Winning battles earns Ability Points that is distributed to Materia currently equipped to a party member in an armor or weapon that has AP growth and Materia levels up when it gains enough AP. Some equipment affects Materia growth through AP; some have Materia slots but the Materia linked to gains no AP, while others double or triple the amount of AP. Other weapons and equipment have no Materia slots at all.
Some Materia allow access to new commands when leveled up, others allow the user to use the granted command more times, others give a bigger stat bonus. When a Materia reaches its highest level, it is "mastered" and a second Materia with the same powers is born. Thus, with patience and enough leveling up, even one-of-a-kind Materia can be reproduced infinitely.
Materia can be slotted into a single slot or a connected equipment slot. When slotted into a connected slot, the Materia can be joined with a Support Materia to varying effects, including adding elemental properties to the slotted equipment or allowing the linked Materia to target multiple targets. For example, linking Added Effect to a Materia that contains a status effect to a character's weapon, makes the weapon gain the properties of the status and randomly inflict the status on targets with the Attack command. Linking Added Effect with a status Materia to a character's armor, however, makes the party member immune to said status.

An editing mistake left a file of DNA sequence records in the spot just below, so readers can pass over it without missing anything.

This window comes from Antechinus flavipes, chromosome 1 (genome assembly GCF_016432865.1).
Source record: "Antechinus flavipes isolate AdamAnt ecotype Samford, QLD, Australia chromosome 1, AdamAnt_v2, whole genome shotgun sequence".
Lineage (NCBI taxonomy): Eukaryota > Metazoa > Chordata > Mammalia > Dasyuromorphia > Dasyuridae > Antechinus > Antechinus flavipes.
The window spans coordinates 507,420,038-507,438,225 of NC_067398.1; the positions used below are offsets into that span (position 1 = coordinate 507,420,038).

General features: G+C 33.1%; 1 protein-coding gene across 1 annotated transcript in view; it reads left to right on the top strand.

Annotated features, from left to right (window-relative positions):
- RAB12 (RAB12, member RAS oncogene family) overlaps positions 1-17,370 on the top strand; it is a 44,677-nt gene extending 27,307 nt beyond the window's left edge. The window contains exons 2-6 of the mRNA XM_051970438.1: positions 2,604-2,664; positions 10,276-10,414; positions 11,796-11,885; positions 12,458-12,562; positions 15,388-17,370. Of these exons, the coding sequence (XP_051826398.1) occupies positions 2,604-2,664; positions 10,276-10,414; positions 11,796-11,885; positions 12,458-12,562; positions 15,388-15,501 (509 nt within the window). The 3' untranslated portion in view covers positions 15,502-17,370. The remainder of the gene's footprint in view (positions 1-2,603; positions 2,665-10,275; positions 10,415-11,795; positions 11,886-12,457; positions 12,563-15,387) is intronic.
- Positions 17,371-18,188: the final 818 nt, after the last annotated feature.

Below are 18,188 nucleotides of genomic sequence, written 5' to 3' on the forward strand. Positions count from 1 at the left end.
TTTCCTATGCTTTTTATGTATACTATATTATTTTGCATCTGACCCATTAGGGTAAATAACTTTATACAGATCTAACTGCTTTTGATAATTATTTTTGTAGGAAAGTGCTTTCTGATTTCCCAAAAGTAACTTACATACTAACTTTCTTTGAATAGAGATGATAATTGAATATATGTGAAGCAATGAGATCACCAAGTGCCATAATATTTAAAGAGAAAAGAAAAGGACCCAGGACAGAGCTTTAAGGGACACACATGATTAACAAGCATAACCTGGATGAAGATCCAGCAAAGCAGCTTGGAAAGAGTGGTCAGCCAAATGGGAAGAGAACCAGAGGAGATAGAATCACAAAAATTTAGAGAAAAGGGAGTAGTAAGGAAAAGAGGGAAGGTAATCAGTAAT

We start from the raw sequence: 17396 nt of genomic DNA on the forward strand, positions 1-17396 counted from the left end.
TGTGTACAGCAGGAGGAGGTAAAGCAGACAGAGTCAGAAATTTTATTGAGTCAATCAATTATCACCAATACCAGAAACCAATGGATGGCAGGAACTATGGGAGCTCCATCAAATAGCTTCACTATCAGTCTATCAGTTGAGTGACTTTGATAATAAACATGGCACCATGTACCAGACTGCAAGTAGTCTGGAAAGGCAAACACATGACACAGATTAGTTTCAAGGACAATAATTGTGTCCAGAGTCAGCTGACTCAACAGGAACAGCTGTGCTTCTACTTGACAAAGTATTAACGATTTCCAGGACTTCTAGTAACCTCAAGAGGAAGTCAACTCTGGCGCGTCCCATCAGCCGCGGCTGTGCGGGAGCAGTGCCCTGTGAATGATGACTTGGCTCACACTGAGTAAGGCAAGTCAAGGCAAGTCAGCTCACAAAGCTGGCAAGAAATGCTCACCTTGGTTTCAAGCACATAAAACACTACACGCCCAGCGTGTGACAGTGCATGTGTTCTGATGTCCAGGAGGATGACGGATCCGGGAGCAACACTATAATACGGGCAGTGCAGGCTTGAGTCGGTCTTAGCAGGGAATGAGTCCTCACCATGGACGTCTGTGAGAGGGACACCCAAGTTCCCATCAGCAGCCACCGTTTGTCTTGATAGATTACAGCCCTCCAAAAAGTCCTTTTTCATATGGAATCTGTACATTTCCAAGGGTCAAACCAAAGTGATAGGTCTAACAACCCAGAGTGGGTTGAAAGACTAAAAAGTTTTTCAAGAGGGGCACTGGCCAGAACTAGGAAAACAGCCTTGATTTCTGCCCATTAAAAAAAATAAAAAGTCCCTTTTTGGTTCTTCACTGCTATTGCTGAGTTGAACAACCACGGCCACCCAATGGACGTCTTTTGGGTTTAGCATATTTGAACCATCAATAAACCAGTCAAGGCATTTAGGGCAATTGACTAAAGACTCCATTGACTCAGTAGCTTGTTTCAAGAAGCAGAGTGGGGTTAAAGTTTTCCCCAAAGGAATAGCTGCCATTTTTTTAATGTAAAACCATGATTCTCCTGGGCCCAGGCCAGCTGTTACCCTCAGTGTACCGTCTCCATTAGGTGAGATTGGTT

If the player's Materia inventory is full when trying to pick up a Materia piece the game will notify the player and ask them to remove Materia first. The Kujata and Final Attack Materia are exceptions, and will be lost forever if the player "obtains" them with full inventory. When the player's Materia quota is full, mastering Materia also begins to replace certain other Materia, which are simply overwritten without the player being notified this is happening. Which Materia gets deleted depends on a priority list. When a Materia is born and there is no space in the inventory for it, the new Materia will replace the first instance of the lowest ranking Materia that is less than the new Materia in the inventory, regardless of AP. However, the inventory can hold 200 Materia pieces, enough for most players to never get close to filling it.
Leveling up a Materia to its maximum level, and leveling up all Materia to their final levels, gain the player the Master Materia and Materia Overload achievements respectively, in the PC version re-release version of Final Fantasy VII. In the PlayStation 4 rerelease mastering a Materia earns Materia Mastermind trophy, though only if it is one with five stars.
|Red||Summon||Used to summon creatures to aid in battle.|
|Green||Magic||Used to cast spells, including damaging, healing, and status-inducing spells. Also affects Strength and Magic stats.|
|Yellow||Command||Allows the use of extra commands in battle like Throw and Steal.|
|Blue||Support||Can be linked to other Materia in order to enhance their effects.|
|Purple||Independent||Increasing stats and gives auto-abilities, such as Cover.|
This variation of Materia appears in Super Smash Bros for Wii U/3DS in the Midgar stage, along with Cloud. Its use, however, is for summoning stage hazards.
Set materia to your weapons and armor from the Materia & Equipment tab in the main menu. Some materia will allow you to use unique combat abilities, while others can link up to other materia to produce some interesting effects.